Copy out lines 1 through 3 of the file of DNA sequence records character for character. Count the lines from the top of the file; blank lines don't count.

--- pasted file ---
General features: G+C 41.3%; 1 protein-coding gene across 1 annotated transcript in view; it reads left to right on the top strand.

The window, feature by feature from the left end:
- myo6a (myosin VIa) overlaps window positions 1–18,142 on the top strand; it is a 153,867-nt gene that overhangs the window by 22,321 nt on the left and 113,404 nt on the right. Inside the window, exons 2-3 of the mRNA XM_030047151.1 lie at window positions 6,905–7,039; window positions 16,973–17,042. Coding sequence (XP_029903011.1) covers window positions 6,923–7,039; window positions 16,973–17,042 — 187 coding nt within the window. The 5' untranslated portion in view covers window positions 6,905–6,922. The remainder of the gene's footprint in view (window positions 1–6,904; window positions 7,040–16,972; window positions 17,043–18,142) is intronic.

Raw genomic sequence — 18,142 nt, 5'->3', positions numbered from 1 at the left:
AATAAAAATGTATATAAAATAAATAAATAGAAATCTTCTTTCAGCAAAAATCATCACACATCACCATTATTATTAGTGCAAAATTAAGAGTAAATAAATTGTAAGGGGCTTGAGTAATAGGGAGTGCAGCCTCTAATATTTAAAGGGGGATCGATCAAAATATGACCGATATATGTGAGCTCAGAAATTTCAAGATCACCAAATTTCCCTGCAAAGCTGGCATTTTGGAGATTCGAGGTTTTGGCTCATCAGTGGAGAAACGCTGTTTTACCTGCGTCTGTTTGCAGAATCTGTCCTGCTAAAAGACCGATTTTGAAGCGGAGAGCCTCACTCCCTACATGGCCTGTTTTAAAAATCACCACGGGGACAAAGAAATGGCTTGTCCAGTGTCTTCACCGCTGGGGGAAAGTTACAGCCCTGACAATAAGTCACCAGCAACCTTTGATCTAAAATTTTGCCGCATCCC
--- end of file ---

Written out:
General features: G+C 41.3%; 1 protein-coding gene across 1 annotated transcript in view; it reads left to right on the top strand.

The window, feature by feature from the left end:
- myo6a (myosin VIa) overlaps window positions 1–18,142 on the top strand; it is a 153,867-nt gene that overhangs the window by 22,321 nt on the left and 113,404 nt on the right. Inside the window, exons 2-3 of the mRNA XM_030047151.1 lie at window positions 6,905–7,039; window positions 16,973–17,042. Coding sequence (XP_029903011.1) covers window positions 6,923–7,039; window positions 16,973–17,042 — 187 coding nt within the window. The 5' untranslated portion in view covers window positions 6,905–6,922. The remainder of the gene's footprint in view (window positions 1–6,904; window positions 7,040–16,972; window positions 17,043–18,142) is intronic.